It doesn’t take a communications major to tell the difference between public relations and marketing, mostly because the communications majors aren’t any better at differentiating the two fields than anyone else.
There is a lot of confusion about the industry delineations, and advertising throws yet another curve into the mix. The social media revolution has also impacted the industry and made it harder to tell the difference between marketing and information technology.
The key way to differentiate public relations is its focus on the relationships.
Relationships between people are at the core of the public relations field. They can be relationships internal to the organization, or external relationships that drive the business’s growth.
There are no boundaries on the upper or lower size limits of public relations – there are valid PR investments that only involve three people. Marketing, in contrast, focuses on products and services, which are tied to, but different from, relationships.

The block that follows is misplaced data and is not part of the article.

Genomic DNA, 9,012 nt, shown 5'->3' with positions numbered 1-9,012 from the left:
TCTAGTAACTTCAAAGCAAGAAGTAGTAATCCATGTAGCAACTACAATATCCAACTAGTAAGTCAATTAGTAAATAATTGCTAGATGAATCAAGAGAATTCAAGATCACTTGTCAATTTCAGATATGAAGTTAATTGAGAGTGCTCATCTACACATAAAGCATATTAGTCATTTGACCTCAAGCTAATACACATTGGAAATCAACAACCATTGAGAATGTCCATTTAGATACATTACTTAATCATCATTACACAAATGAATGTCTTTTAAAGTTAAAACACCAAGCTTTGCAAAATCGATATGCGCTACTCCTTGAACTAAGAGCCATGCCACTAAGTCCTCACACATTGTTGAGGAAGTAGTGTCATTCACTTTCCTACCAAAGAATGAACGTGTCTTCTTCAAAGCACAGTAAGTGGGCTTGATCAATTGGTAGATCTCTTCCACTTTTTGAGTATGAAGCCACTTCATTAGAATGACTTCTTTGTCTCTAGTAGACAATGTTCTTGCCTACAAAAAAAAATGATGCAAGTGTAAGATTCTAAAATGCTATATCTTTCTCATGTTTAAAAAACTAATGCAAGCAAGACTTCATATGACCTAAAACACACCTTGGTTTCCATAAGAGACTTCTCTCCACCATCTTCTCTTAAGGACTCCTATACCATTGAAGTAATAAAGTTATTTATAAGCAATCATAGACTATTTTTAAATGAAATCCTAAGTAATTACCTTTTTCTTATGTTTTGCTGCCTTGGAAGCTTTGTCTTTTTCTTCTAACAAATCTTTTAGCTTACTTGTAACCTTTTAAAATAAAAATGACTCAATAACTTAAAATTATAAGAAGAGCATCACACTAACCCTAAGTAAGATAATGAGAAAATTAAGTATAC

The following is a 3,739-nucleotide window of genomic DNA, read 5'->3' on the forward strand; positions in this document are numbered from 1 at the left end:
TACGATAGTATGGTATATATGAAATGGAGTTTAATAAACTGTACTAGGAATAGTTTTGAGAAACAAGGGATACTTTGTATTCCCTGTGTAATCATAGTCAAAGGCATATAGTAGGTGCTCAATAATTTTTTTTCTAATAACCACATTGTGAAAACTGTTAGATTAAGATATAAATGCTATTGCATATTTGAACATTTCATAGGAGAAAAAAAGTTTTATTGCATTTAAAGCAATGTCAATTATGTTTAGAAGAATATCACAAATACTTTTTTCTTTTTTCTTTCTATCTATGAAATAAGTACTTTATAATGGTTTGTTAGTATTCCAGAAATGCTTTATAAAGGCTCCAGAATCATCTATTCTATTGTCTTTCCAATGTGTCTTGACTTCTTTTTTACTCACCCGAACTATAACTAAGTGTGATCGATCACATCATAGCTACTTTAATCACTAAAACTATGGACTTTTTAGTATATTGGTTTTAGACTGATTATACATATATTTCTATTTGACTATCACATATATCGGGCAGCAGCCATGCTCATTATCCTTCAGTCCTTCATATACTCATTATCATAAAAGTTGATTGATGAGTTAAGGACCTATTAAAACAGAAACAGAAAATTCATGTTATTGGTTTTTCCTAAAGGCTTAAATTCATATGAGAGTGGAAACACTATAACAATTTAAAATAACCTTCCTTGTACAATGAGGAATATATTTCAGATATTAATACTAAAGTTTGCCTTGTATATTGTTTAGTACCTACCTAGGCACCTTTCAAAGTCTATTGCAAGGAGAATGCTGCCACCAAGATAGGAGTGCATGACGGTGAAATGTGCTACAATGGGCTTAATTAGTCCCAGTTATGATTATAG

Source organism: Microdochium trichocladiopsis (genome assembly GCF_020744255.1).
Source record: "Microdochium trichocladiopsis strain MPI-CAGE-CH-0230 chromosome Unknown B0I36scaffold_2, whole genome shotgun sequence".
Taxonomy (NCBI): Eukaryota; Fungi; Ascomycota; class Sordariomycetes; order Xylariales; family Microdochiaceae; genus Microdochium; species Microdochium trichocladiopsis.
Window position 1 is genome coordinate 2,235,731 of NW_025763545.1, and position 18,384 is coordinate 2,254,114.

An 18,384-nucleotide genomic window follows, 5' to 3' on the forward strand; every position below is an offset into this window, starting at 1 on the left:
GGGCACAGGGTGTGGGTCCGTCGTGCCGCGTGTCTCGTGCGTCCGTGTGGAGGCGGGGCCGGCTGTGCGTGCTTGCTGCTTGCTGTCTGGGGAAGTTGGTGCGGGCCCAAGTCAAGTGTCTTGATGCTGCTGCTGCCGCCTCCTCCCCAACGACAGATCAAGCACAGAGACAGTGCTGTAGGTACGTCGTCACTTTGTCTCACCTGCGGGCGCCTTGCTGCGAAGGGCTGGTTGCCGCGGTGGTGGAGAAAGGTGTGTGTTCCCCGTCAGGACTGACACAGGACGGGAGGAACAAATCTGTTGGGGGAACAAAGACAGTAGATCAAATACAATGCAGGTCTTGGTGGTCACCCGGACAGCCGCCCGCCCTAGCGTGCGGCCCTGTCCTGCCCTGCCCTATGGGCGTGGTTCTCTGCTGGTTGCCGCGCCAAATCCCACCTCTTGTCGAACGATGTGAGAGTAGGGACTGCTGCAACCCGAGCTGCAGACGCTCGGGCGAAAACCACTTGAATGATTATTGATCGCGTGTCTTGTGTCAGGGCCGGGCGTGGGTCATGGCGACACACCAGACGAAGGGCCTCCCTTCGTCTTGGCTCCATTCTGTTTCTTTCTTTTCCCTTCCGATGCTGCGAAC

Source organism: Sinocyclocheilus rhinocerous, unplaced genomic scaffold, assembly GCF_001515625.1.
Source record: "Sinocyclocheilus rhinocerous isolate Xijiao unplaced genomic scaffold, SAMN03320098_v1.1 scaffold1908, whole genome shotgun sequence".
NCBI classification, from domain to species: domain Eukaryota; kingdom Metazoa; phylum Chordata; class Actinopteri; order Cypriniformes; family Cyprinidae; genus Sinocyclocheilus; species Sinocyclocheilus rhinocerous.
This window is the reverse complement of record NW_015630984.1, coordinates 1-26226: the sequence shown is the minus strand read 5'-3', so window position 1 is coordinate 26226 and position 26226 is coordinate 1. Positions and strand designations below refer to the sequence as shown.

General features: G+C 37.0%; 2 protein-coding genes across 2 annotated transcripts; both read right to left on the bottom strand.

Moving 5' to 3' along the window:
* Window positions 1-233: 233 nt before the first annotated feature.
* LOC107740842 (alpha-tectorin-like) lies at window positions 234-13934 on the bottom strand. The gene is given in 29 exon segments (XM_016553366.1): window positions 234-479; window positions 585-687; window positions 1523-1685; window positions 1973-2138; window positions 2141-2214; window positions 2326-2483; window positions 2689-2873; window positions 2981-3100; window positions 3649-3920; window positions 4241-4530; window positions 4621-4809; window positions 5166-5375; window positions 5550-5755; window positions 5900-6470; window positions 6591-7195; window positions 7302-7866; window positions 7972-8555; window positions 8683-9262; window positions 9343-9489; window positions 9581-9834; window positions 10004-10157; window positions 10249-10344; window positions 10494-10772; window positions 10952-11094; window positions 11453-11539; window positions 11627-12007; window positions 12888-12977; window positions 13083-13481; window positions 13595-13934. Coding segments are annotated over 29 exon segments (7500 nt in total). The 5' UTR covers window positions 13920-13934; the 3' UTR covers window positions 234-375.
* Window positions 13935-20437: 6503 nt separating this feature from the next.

The function of the PR movement is to support the organization’s goals and aims. This is not directed at one product line, as a marketing campaign would be, but rather at the overall wellbeing and reputation of the company or organization in the community.
Consequentially, a lot of public relations work is focused on what the organization as a whole is up to, with occasional emphasis on the performance and achievements of particular key players.
Marketing efforts target someone who will buy a product or service. Public relations efforts target a variety of stakeholders. These consumers of PR can include customers, the mainstream or alternative media outlets, employees inside the organization and others who work with and have an interest in the company.
Still confused? Here’s Cory K. breaking it down in a 2 minute video.